It’s really ridiculous, when you think about it — why do we suddenly care what a football player thinks about gay people on the week of the Super Bowl? And by “thinks about gay people,” I mean, “if he doesn’t like gay people.” Because if Chris Culliver had said he loved gay people then no one would have reacted at all. If Chris Culliver had announced he was gay at Super Bowl media day last year then he would have been honored as the greatest human being on earth. I’m not kidding about this, the media would have been a hot mess around him, he might have become Time Magazine’s man of the year.

There would have been 1,498 columns about how brave he was.

And then one person would have written a column about how not brave Culliver was for making his sexuality a story DURING SUPER BOWL WEEK WHEN IT COULD BE A DISTRACTION FROM FOOTBALL and then that person would have been tar and feathered and everyone would have been fauxraged on the Internet and then 48 hours after that happened it would been like it had never happened at all. Fauxrage would have claimed another victim and the world would keep right on spinning.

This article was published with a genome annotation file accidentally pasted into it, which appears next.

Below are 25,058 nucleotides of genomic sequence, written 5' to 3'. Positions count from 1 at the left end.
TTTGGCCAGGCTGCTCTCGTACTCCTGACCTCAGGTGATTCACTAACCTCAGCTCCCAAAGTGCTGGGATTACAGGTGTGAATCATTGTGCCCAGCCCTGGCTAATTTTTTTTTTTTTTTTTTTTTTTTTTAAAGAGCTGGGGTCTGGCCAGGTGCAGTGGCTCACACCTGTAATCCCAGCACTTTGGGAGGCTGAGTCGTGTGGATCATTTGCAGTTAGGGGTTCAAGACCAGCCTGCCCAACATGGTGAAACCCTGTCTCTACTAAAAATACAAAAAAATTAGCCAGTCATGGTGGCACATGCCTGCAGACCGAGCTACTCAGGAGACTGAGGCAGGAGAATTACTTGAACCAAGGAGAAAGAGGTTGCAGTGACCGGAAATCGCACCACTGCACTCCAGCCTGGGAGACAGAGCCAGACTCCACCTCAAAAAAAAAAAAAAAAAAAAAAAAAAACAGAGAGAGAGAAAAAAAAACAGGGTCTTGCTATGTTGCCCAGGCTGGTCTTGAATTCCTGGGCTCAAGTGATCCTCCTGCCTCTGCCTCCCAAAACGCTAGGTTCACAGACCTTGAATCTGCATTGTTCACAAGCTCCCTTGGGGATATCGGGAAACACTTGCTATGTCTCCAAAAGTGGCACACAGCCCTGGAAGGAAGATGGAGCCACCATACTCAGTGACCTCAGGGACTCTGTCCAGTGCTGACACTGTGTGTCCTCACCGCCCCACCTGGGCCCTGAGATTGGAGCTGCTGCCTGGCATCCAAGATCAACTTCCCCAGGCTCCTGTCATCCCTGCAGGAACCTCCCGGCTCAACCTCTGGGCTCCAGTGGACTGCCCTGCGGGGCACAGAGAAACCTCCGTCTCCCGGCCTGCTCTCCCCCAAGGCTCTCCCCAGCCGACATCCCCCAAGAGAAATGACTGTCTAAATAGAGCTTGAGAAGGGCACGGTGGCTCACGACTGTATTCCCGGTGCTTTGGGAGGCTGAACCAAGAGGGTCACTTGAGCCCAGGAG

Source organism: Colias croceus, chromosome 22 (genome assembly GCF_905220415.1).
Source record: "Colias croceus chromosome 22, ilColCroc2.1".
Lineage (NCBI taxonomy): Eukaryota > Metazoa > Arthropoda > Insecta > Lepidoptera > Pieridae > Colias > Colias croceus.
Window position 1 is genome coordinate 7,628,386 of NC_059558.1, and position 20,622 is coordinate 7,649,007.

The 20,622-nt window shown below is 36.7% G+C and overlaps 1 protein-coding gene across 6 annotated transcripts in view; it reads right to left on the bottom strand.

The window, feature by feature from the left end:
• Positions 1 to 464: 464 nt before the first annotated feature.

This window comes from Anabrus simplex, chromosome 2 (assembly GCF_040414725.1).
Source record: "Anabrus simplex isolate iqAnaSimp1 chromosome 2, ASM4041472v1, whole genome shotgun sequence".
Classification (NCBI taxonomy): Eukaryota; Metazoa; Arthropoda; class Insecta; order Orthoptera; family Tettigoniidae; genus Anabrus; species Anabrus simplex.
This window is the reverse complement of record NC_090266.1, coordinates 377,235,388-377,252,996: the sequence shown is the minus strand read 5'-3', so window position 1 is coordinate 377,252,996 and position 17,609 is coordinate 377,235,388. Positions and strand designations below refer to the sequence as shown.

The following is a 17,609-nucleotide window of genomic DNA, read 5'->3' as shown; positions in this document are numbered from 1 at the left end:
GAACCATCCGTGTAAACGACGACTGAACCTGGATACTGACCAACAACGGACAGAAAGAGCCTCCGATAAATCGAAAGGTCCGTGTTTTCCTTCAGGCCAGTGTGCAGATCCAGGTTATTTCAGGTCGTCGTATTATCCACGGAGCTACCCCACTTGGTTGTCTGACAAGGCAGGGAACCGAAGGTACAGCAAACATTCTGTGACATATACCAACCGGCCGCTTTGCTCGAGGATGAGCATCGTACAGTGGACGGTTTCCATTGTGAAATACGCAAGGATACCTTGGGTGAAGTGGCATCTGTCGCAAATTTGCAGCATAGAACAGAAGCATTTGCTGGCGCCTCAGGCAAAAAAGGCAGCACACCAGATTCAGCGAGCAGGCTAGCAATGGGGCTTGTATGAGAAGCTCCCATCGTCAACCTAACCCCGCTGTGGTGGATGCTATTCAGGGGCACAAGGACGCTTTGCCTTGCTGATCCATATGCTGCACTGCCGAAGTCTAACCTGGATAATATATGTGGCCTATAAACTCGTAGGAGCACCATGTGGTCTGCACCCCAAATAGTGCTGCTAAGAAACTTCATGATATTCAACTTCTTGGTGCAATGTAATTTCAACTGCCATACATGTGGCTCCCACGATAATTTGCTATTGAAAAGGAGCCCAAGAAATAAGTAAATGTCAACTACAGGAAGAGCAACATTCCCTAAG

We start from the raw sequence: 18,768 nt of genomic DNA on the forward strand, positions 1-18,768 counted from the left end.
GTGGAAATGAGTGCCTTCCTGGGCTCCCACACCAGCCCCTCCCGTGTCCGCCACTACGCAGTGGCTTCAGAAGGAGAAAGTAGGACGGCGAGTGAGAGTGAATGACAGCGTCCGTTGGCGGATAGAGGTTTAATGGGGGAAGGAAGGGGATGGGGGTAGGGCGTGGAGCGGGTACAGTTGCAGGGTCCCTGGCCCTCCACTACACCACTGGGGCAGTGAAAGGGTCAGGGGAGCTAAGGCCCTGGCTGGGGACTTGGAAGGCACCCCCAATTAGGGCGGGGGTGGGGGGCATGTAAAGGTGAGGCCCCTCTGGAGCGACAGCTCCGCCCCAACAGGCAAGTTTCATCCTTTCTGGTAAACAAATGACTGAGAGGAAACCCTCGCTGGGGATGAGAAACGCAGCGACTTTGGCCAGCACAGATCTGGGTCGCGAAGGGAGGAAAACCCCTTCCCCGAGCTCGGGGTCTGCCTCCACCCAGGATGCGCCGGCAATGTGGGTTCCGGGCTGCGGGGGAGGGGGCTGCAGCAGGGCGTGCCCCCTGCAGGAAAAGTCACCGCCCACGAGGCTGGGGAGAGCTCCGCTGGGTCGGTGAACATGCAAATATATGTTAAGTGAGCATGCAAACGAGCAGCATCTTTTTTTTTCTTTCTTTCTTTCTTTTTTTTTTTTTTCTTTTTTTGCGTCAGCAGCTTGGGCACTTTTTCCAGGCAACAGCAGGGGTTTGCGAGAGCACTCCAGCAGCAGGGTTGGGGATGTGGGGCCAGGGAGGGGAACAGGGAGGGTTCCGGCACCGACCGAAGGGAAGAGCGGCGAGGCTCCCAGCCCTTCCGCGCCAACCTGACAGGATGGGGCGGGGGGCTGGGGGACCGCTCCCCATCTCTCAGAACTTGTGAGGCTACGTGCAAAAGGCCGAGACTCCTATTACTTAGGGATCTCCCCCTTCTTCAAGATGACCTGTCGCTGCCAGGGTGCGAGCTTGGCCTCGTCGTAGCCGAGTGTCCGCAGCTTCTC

Anyway, Culliver’s mess was basically Duck Dynasty a year before Duck Dynasty happened. If you want my opinion on Duck Dynasty — and really how could you not? — here it is.

Now Culliver’s wikipedia page contains an entire section featuring his opinion about gay people, which seems like it could be a joke, but really isn’t.

(FYI, I love gay people. Not as much as I love hot women with bisexual tendencies and low morals, but close. Then again, my political views have devolved to the point that I would support Fidel Castro or Vladimir Putin for US president if either man was willing to make online sports gambling legal. So what do I know?)